The complaint reportedly alleges abuses of power, denial of due process and unequal treatment and parallels claims in lawsuits by Florida Coastal School of Law and Charlotte School of Law. From the school’s press release:
Summit’s complaint claims the ABA denied the school due process as Summit sought, in good faith, to demonstrate its compliance with accreditation standards. It also alleges selective and disparate application of these standards in conjunction with disregard of material evidence. The complaint alleges further that the ABA targeted Summit under pressure from Department of Education (DOE) officials, who have since left the agency, to act against proprietary schools or risk losing its accreditation authority. These due process claims arise under the Fifth Amendment of the United States Constitution and are directly connected to the ABA’s decision to place the school on probation.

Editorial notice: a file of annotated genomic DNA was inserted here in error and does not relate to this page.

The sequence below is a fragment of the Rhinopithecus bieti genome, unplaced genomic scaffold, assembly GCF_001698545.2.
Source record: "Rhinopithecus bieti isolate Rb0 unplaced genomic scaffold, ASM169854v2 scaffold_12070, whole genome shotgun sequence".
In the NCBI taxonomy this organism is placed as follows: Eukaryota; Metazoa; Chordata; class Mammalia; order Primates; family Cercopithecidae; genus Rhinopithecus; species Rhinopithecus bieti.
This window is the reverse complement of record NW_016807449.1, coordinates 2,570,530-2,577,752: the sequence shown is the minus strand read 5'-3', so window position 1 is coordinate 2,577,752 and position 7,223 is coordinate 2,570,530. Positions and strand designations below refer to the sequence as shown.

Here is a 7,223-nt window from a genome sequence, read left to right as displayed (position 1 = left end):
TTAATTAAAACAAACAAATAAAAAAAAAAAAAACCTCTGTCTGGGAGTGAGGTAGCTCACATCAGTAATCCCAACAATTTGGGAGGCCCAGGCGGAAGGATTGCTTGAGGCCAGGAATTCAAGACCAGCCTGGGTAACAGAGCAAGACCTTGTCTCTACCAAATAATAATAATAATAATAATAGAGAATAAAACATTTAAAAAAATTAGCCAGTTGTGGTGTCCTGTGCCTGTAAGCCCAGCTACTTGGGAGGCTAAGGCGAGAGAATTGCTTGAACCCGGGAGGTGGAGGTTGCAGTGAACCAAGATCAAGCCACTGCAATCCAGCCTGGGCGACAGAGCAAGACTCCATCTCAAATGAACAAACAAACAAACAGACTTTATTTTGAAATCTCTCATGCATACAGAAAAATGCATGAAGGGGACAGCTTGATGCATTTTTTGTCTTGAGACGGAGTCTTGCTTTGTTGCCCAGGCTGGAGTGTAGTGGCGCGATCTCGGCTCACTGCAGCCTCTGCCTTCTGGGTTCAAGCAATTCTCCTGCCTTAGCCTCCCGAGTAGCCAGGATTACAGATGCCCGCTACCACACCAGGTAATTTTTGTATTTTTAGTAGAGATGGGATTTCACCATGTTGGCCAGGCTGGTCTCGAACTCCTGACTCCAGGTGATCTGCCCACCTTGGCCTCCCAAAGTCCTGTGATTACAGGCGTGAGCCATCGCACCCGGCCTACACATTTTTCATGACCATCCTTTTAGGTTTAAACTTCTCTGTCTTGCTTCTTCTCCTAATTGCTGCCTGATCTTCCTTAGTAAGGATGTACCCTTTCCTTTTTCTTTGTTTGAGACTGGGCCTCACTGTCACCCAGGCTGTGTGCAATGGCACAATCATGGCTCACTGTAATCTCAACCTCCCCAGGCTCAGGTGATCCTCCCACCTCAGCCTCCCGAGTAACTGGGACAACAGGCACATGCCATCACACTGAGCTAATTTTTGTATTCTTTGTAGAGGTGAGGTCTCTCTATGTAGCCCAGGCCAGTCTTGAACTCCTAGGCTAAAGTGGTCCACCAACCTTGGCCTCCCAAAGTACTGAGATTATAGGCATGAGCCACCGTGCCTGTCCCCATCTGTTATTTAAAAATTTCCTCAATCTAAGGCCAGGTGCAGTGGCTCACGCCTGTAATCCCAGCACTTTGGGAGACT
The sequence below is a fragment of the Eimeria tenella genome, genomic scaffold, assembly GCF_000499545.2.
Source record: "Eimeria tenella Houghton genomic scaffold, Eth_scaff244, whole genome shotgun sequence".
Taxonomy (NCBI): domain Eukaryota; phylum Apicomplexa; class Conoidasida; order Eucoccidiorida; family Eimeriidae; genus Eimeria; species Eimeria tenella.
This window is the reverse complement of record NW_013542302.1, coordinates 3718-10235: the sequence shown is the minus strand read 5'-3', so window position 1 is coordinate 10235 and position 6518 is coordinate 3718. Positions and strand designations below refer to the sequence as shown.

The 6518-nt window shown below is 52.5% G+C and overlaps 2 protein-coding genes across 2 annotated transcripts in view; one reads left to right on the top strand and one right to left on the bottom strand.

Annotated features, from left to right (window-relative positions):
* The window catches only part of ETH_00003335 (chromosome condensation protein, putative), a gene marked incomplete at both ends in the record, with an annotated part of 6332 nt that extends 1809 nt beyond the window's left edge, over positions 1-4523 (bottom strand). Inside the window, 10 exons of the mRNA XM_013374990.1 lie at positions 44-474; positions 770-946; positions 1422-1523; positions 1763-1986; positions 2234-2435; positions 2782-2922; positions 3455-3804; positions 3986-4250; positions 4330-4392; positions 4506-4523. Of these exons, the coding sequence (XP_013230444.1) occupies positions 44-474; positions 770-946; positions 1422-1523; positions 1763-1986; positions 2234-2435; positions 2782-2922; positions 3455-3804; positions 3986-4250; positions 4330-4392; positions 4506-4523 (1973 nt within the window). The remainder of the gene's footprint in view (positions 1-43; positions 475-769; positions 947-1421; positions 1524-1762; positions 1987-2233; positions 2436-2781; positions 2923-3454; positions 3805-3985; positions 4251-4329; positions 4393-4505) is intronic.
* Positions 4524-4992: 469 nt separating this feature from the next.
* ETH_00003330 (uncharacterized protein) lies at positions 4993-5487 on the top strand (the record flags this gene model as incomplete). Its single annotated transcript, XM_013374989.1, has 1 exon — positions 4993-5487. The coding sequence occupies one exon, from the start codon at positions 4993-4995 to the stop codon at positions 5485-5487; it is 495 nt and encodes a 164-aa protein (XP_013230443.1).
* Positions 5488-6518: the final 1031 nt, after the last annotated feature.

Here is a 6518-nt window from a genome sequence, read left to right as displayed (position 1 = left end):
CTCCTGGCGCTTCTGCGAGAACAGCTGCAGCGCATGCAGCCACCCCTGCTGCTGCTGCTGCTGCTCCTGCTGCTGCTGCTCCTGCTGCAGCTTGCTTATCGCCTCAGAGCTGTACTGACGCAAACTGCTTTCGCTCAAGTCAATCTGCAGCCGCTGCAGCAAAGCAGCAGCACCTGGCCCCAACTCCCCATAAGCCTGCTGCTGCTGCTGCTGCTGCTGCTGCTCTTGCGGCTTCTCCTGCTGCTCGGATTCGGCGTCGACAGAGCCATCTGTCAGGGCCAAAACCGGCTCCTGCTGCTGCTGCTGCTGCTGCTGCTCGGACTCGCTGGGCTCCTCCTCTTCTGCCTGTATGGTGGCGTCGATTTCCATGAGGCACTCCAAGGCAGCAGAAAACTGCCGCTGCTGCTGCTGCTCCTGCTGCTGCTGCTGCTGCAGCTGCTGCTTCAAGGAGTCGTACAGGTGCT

H/T to The Faculty Lounge post. — Joe